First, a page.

Until 2018, female drivers were banned in Saudi Arabia. “I had never been in the front seat of a car,” says Shereen Khoja. But when she went home in January 2019, “I drove myself for the first time. It was a big moment.”
Born in 1975 in Birmingham, England, to a Saudi father and a British mother. Khoja moved with her family to Jeddah, Saudi Arabia, when she was five years old.
Khoja struggled with dual identities as the family divided their time between England and Saudi Arabia. Though Jeddah is “typically more open,” Saudi Arabia became increasingly conservative during the 1980s. “I did go through a period when I was 15 where I wore the hijab for three years, and I’d (even) wear it in England,” she says.
By law, schools in Saudi Arabia are segregated by gender, and Khoja attended all girls’ schools from first grade through university.
In university, lectures would be broadcast from the male side of the campus to the female computer science students. One advantage of this system was never feeling out of place studying math and computer science. “There was no concept that women weren’t doing this,” she says. “(In university) we would all code together and then do our makeup.”
Dating before marriage is also banned in the Saudi kingdom. Still, Saudi boys found ways to catch girls’ attention. “Young men would follow my car and write down their phone number on a piece of paper and put it against the window,” she says.
At this time, Khoja’s family arranged an engagement for her with a man who worked in her father’s airline company. He supported her desire to continue her education, and a wedding date was set for the day before her best friend’s wedding.
But just one week before the wedding, with the wedding dress hanging in her closet and invitations sent out, Khoja realized the marriage was unfit. It needed to be called off.
During this time, Khoja leaned on her family for support. “The Saudi culture is that your family stands together,” she explains. “You pull in the reinforcements, the brothers, the uncles, and you stand together.”
Looking back, Khoja remembers how her dad shaped her drive and determination. “My dad was always telling me, ‘Be like a man.’ It’s like saying don’t be afraid.”
With her wedding cancelled, Khoja decided to leave Saudi Arabia. “Forget about all this,” she told herself. “I’m going to focus on my schooling.” With one year of her undergraduate studies remaining, she told her dad she wanted to pursue her master’s in computer science in England. “At that point, he would have said yes to anything,” Khoja laughs.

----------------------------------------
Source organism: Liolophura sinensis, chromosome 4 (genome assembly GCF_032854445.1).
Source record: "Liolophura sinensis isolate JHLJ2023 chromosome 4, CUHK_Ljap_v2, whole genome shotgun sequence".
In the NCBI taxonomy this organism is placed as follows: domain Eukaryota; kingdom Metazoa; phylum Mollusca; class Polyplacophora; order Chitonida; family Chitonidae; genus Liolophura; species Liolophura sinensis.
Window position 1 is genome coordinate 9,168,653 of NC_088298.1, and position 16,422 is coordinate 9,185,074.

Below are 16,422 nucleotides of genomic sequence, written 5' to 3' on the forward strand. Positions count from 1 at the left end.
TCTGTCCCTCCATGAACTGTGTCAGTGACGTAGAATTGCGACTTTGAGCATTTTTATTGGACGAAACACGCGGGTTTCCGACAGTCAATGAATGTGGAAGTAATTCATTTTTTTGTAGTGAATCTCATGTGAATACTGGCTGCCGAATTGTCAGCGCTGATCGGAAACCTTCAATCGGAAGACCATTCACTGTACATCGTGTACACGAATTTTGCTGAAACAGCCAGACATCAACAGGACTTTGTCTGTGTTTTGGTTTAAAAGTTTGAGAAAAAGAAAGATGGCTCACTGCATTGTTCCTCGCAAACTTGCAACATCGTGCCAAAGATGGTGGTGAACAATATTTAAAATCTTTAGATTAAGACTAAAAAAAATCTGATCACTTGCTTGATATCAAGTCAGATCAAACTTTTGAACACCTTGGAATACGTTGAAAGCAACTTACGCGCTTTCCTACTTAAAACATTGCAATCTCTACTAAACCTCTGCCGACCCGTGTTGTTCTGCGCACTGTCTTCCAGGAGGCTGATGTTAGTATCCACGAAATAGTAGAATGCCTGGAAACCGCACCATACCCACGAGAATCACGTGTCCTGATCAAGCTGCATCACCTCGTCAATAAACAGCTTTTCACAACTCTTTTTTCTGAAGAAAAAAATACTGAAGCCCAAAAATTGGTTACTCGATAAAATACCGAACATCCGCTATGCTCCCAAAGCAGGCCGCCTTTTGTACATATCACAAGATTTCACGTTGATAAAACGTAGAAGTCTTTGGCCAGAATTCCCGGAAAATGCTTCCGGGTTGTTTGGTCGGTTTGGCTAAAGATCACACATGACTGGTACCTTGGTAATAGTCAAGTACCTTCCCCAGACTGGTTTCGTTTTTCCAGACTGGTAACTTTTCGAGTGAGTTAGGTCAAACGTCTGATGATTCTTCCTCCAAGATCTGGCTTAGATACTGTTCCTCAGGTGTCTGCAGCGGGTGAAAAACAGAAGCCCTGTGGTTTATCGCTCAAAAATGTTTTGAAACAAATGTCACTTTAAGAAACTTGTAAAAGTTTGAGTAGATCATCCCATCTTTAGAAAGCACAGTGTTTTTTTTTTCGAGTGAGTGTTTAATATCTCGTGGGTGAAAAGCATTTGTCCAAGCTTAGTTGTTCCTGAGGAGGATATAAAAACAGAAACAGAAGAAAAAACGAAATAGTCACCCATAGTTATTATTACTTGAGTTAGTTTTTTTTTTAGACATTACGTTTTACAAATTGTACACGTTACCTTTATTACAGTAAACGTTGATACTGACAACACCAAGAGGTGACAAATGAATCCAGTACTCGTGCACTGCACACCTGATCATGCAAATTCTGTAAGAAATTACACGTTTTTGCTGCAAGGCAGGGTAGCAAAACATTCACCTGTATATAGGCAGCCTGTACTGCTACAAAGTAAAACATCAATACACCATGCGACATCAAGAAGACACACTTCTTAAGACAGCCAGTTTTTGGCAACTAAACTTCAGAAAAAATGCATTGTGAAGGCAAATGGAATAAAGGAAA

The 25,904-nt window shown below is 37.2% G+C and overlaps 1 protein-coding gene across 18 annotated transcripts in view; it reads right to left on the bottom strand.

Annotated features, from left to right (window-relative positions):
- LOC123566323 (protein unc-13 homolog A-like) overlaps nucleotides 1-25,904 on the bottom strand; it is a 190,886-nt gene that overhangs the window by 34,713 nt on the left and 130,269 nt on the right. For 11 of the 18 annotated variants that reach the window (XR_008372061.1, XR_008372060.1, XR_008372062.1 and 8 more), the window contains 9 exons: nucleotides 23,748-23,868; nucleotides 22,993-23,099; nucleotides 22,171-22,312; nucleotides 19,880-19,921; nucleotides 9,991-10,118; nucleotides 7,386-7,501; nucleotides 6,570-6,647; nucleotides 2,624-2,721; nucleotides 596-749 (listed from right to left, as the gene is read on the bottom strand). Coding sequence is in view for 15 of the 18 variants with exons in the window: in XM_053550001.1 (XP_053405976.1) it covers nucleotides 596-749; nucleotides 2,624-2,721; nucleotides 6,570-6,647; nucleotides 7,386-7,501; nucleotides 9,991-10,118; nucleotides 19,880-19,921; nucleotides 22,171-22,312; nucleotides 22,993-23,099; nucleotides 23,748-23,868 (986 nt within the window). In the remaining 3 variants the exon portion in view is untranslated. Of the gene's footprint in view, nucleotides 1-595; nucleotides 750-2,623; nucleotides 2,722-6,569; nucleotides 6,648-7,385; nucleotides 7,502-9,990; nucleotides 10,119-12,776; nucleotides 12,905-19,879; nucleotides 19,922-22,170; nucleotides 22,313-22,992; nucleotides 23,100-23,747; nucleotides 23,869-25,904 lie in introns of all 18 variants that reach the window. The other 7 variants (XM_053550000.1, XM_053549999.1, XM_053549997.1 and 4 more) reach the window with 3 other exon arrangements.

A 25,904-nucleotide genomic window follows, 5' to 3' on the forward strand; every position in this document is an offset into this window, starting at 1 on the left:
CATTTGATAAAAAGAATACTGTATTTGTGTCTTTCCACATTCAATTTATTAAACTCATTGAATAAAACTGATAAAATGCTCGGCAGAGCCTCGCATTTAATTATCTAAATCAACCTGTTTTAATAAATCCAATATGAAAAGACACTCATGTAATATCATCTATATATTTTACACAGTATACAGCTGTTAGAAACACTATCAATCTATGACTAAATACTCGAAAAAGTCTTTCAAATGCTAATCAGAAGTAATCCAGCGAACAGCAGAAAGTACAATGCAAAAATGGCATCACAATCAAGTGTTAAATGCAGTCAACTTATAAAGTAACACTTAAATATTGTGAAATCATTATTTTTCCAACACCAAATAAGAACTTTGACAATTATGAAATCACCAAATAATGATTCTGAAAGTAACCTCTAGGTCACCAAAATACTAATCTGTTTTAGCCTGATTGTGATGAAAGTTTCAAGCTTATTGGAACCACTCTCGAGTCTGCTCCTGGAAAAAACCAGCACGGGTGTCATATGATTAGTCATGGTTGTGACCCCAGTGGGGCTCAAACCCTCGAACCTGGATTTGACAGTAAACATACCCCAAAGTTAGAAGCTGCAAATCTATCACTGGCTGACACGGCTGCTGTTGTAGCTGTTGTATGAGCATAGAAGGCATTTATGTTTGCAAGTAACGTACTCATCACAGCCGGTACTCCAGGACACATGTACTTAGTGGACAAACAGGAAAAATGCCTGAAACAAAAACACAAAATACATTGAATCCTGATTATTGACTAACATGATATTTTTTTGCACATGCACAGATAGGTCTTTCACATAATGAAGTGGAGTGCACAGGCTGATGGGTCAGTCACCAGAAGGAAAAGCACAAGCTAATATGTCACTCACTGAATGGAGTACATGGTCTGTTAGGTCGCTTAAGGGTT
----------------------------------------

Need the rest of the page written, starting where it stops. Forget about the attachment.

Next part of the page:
She went on to earn her master’s and doctorate in computer science at Lancaster University. In October 2001, she began applying for teaching jobs. In the wake of 9/11 and being Saudi-British, she thought there was little chance of being hired outside England or Saudi Arabia. “I applied to 50-plus universities in the United States,” she says.
Only one U.S. university replied to her application: Pacific University in Oregon.When the school flew her out for an interview, she remembers exploring the area, thinking she’d probably never visit again. Then, just moments before boarding the plane back to England, she received a page.
“It was the dean, offering me a job,” she says, remembering how hard it was to contain her excitement on an international flight with no communication. “ I was both literally and figuratively in the clouds. I’m 27. I’m thinking, ‘Let’s see where the world takes me.’”
Khoja feels at peace with her identities. Oregon feels like the perfect blend of her two countries. “It was after I came to Oregon and started talking to people that I became at peace with who I am.”
Now, as a tenured full-time computer science professor and mother to two daughters, Khoja is passionate about engaging young girls in technology. After receiving a National Science Foundation grant, she helped run a four week computer science summer camp for middle school girls. “We took the girls to Seattle and visited Microsoft, Amazon, and Intel. Women in STEM (Science, Technology, Engineering and Math) is a thing. We met with female technology leaders and showed them different pathways women can take in computer science,” she said.
Khoja is an advisor to the Women in Computer Science club at Pacific University and remains an active member of the National Center for Women & Information Technology.